Old hits against dementia

Old hits against dementia

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Dementia: pop songs awaken memories

It has long been known that music can have a positive effect on the brain. In dementia patients, pieces of music from previous years often awaken memories that were believed to have been forgotten and not infrequently they begin to sing along, even though their language skills were hardly available in everyday life. The music project "Sound and Life" for people with dementia starts here and tries to wake up the memories of the elderly with its old hits when it performs in retirement homes.

In December, “Klang und Leben” was at the Kursana domicile in Buchholz (Harburg district) and played old hits such as “Capri-Fischer”, “Can love be a sin?” Or “Without a crime story, the Mimi never goes to bed”, reports the Kursana Residenzen GmbH. Right from the first song ("You're lucky with women, Bel Ami") the spark jumped and many started singing along - despite their dementia. Here it becomes clear how the music awakens memories and thus a piece can improve the lifestyle of dementia patients.

Dementia sufferers sing old hits with initiators of the music project were the rock musician Rainer Schumann (ex-drummer for "Fury in the Slaughterhouse") and the dementia coach Graziano Zampolin. Oliver Perau (former singer of the Hanover band Terry Hoax) also attended the performance in Bucholz. When he tuned in to the hit "Bel Ami" from the 1930s at the concert in the Kursana domicile in Buchholz, many of the seniors could have singed along every line even after decades - "and that despite the fact that some of them are now demented," said the Notification from Kursana Residenzen GmbH. For around a year and a half, “Sound and Life” has been touring professional institutions with senior citizens to awaken the memories of dementia patients with familiar melodies and singing lessons and to improve their attitude towards life. Music instead of pills is the motto of Graziano Zampolin.

Old memories are awakened According to the musicians, the effects of the performances on the residents are quite convincing. "It is always a miracle to see how our listeners blossom through music," emphasizes Rainer Schumann. For example, “someone who no longer speaks suddenly sings entire verses. Or a man who has forgotten that he once played the guitar uses the instrument again with us, ”reports the project initiator. These are very moving moments. Last year “Klang und Leben” gave more than 60 concerts, 13 of them in senior institutions of the Kursana Residenz GmbH. "But nowhere else were people so happy to sing as here in Buchholz", Oliver Perau emphasized the good mood at the last concert of the year.

Soundtrack of life According to Graziano Zampolin, "everyone has a soundtrack of their life", in which certain events "like first love or nice trips are usually connected with certain songs". This also applies to the resident Hannelore Ollrogge (85), who was even asked to dance to the hit "Tell me quando, tell me when ..." by Graziano Zampolin. She remembers that she went to dance a lot with her husband in the 1950s. "The war was finally over, life was fun again," Ollrogge is quoted in the press release from Kursana Residenzen GmbH. The family and work commitments were added later, so that there was not much time left to dance. "It is good to be reminded of this carefree time," reports the elderly woman. "We have already been able to collect many positive examples of how music awakens feelings and can sustainably support biographical memory work," explains Graziano Zampolin.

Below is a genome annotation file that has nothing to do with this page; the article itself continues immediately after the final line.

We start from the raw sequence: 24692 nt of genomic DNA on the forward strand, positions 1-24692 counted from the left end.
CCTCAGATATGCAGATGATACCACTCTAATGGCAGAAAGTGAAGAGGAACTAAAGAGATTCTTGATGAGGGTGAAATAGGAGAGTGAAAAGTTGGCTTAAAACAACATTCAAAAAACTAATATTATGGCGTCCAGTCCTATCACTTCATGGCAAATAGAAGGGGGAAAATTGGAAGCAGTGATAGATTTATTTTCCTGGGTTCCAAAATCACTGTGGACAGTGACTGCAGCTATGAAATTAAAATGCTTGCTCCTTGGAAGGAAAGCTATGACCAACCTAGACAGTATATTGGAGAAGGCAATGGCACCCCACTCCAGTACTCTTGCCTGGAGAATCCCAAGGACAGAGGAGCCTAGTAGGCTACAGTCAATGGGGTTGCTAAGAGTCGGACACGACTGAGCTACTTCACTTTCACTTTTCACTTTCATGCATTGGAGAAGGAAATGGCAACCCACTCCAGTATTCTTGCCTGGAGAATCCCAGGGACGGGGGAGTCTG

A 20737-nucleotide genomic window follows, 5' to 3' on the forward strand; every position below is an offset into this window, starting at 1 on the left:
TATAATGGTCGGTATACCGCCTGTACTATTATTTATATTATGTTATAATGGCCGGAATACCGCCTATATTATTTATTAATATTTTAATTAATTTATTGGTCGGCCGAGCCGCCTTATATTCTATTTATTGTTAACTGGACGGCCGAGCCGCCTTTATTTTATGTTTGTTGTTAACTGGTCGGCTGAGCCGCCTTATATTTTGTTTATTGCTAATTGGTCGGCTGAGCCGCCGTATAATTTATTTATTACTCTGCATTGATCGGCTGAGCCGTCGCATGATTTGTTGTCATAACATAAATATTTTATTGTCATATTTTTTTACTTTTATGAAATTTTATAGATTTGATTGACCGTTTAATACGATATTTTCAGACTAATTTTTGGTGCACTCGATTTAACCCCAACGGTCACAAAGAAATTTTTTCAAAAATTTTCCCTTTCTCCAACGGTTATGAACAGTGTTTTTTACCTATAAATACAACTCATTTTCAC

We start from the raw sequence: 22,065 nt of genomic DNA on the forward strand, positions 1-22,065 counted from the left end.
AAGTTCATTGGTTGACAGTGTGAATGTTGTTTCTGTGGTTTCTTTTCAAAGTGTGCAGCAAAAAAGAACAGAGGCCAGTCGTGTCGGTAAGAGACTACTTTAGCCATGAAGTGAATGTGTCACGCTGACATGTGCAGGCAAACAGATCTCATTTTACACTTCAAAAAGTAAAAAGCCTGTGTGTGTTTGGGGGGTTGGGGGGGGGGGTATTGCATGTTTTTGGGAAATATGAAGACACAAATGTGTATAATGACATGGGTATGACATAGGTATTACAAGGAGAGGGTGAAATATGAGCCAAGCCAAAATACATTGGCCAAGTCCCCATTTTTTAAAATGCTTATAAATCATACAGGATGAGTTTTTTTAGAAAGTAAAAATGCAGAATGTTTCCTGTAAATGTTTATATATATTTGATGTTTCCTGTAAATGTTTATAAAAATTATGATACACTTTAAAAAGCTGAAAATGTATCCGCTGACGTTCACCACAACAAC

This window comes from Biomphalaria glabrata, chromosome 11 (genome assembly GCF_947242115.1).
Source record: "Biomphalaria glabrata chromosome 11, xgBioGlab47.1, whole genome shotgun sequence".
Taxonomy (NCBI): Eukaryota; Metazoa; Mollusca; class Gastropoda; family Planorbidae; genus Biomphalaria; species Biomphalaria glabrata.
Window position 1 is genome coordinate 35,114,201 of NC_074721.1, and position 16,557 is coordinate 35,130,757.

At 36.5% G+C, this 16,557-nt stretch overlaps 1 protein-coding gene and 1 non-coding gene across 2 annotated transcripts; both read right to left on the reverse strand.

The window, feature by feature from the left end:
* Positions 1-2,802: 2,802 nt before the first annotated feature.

Improved motor skills, increasing awareness of life The music project "Sound and Life" is scientifically supported by Professor Eckart Altenmüller from the Hanover Music University. "With around 50 test subjects so far, we have found great effects in mood and motor skills," quotes the "Berliner Morgenpost" the music professor. The nursing staff recorded the behavior of the residents at the events using questionnaires. The spokesman for the German Alzheimer Society, Hans-Jürgen Freter, was also convinced of the positive effects of the music, according to the newspaper. It is astonishing that older people sometimes cannot even remember their breakfast, but they remember stanzas of the songs of their lives. "Therapies with music, movement and dancing are definitely a way to stimulate the sick mentally and physically and thus be able to penetrate their feelings," quotes the "Berliner Morgenpost" Hans-Jürgen Freter. It is about the quality of life of people and not to leave them alone, Freter continues.

The guests of the event in Bucholz expressed their enthusiasm at the end of the concert with long applause and finally Oliver Perau sang "Bel Ami" as a third encore. In view of the clearly visible success of the project, its initiators now want to found an academy in Hanover to pass on their experience to people in social and nursing professions. (fp)

Image: Daniel Hajduk / pixelio.de

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